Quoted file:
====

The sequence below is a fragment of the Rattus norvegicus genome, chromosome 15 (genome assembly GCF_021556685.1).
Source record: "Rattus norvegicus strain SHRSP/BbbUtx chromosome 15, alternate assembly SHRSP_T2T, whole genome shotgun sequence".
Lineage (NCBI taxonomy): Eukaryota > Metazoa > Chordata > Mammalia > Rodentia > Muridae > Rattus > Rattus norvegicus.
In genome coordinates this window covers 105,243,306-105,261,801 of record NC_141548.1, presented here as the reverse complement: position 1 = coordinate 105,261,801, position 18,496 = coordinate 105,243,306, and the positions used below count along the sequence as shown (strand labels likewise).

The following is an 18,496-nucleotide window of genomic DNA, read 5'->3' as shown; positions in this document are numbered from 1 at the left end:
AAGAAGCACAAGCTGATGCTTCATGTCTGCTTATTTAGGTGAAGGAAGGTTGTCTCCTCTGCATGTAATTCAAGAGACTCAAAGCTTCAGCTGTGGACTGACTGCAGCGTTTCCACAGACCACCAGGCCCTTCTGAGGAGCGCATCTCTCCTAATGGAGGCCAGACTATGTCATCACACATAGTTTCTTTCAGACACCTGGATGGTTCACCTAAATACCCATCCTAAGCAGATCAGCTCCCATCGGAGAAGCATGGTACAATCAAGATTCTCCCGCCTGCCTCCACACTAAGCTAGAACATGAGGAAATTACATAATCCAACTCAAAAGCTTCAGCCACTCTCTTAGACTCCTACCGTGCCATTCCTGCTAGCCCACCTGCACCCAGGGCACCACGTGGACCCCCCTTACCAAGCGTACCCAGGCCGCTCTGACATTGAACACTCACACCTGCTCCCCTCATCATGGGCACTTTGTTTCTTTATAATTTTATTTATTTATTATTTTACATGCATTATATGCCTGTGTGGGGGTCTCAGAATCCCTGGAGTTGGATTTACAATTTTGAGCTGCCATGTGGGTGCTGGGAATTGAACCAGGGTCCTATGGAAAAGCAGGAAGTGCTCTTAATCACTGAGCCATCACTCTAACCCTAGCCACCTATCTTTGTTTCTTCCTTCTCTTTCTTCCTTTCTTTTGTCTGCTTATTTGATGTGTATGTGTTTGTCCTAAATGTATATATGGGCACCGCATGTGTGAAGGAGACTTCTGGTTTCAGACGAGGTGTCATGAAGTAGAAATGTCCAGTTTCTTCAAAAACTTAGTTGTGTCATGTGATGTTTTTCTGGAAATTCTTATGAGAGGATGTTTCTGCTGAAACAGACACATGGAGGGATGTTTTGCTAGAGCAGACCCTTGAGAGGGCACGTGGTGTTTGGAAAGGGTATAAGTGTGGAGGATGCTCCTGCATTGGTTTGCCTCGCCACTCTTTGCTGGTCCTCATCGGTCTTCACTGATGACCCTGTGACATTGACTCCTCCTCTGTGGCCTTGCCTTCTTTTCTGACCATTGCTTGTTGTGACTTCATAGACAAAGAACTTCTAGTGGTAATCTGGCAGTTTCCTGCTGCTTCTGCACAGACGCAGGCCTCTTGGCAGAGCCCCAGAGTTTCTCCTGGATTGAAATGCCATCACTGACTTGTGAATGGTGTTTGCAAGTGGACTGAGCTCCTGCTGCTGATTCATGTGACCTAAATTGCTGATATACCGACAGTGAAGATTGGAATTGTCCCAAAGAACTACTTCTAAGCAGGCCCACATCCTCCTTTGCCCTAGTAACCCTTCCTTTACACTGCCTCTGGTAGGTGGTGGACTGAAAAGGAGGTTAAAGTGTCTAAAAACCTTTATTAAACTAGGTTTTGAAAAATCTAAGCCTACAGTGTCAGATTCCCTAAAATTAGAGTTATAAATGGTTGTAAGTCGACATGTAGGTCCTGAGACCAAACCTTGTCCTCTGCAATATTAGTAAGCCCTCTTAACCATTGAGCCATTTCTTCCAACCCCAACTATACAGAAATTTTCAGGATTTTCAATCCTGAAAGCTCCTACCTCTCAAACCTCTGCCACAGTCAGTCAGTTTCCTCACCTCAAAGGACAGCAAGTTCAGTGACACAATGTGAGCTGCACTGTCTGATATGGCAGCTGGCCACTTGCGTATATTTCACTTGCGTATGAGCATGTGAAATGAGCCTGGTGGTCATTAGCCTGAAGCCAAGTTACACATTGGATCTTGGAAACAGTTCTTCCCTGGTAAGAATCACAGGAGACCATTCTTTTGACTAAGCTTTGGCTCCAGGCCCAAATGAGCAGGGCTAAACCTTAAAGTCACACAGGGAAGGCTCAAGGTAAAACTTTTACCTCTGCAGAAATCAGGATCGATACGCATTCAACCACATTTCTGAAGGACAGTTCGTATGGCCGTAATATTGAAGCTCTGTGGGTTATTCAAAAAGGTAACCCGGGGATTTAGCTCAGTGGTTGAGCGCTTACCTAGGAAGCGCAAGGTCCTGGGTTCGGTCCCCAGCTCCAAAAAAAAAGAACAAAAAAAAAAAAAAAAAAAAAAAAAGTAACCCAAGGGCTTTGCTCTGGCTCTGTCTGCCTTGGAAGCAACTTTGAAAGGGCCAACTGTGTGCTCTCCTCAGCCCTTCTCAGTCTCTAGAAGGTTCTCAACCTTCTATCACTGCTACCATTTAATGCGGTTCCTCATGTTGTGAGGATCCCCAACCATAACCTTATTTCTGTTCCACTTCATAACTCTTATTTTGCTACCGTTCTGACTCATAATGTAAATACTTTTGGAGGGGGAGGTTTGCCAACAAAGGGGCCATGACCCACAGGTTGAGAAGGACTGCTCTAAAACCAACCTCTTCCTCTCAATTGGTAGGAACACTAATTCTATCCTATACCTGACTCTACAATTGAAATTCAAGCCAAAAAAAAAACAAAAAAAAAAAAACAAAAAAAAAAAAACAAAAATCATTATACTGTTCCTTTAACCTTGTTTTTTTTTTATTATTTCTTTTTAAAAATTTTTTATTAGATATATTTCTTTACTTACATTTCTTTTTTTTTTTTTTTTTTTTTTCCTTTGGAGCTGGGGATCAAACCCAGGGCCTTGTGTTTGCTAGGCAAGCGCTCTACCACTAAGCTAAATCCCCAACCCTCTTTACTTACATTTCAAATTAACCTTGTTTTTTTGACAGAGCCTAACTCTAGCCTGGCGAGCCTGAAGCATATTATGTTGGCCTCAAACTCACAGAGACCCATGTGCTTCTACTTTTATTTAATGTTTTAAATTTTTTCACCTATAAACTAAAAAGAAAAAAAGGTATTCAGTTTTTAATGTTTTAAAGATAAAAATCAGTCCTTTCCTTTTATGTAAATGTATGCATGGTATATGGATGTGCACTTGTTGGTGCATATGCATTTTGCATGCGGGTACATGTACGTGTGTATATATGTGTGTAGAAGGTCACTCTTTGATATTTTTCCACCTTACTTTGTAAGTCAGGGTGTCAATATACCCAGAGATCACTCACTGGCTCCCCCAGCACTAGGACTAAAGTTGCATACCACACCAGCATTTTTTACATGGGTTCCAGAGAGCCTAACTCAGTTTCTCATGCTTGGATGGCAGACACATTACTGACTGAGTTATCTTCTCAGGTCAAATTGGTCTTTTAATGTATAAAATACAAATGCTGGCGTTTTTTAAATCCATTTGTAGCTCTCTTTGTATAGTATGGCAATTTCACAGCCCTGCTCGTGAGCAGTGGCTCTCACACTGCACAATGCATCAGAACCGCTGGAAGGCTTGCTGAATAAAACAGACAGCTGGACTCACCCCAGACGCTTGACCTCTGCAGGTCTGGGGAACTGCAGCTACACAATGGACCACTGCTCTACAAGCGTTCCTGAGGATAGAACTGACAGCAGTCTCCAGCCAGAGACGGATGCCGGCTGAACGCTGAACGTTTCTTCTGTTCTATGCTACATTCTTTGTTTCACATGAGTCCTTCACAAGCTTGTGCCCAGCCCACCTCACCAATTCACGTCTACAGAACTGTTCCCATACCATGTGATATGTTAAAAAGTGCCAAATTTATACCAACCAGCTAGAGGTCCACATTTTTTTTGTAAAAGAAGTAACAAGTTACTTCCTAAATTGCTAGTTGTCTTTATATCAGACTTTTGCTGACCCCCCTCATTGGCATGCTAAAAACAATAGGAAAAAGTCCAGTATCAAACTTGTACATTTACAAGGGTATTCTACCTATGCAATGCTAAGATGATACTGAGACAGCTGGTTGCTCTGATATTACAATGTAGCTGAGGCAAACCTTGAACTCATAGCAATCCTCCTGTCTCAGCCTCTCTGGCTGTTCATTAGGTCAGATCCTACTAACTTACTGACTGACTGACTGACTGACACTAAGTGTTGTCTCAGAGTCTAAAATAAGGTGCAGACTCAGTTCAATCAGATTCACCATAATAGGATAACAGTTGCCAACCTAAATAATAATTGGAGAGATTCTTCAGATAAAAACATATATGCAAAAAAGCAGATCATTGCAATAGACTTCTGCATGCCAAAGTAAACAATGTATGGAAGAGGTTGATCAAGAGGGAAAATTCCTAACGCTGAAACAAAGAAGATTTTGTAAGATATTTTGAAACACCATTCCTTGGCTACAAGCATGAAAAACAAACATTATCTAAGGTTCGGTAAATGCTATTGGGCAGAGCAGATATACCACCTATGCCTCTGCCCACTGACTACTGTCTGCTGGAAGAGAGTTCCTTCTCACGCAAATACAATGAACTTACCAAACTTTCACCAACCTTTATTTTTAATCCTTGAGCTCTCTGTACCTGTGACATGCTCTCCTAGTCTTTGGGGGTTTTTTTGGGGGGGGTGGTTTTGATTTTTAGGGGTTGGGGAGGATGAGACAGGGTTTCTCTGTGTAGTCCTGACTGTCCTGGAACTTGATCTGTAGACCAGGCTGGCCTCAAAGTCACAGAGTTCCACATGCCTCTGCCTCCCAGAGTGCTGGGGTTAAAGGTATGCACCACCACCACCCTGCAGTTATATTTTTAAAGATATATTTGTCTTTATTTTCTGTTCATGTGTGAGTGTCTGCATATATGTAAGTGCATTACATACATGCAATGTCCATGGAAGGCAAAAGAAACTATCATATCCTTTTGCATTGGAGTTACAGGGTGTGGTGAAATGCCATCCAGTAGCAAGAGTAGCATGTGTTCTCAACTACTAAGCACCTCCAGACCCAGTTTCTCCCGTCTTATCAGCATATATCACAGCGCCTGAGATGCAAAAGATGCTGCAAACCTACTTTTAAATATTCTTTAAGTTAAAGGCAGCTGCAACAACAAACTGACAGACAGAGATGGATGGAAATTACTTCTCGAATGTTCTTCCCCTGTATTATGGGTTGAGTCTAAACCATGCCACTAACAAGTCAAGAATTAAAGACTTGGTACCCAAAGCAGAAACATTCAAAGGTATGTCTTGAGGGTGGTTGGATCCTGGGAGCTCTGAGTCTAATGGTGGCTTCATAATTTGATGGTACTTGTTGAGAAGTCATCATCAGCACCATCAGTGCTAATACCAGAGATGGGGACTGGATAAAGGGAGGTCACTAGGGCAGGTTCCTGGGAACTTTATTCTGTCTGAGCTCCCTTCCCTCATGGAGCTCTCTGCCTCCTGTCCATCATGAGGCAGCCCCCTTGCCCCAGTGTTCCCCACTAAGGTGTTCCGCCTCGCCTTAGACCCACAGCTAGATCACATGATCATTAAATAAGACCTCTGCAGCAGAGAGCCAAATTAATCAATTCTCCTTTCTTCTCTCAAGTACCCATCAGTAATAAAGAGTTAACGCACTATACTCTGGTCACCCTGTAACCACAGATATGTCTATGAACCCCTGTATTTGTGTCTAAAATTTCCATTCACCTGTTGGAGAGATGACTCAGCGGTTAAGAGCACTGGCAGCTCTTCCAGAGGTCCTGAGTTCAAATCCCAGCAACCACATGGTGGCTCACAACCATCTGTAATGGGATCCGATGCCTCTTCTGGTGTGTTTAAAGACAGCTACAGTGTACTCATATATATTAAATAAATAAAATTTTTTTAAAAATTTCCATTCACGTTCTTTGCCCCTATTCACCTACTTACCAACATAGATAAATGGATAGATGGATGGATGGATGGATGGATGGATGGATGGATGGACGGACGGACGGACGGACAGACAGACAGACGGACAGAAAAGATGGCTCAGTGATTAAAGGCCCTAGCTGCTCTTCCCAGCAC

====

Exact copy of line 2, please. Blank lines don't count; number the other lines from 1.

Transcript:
Source record: "Rattus norvegicus strain SHRSP/BbbUtx chromosome 15, alternate assembly SHRSP_T2T, whole genome shotgun sequence".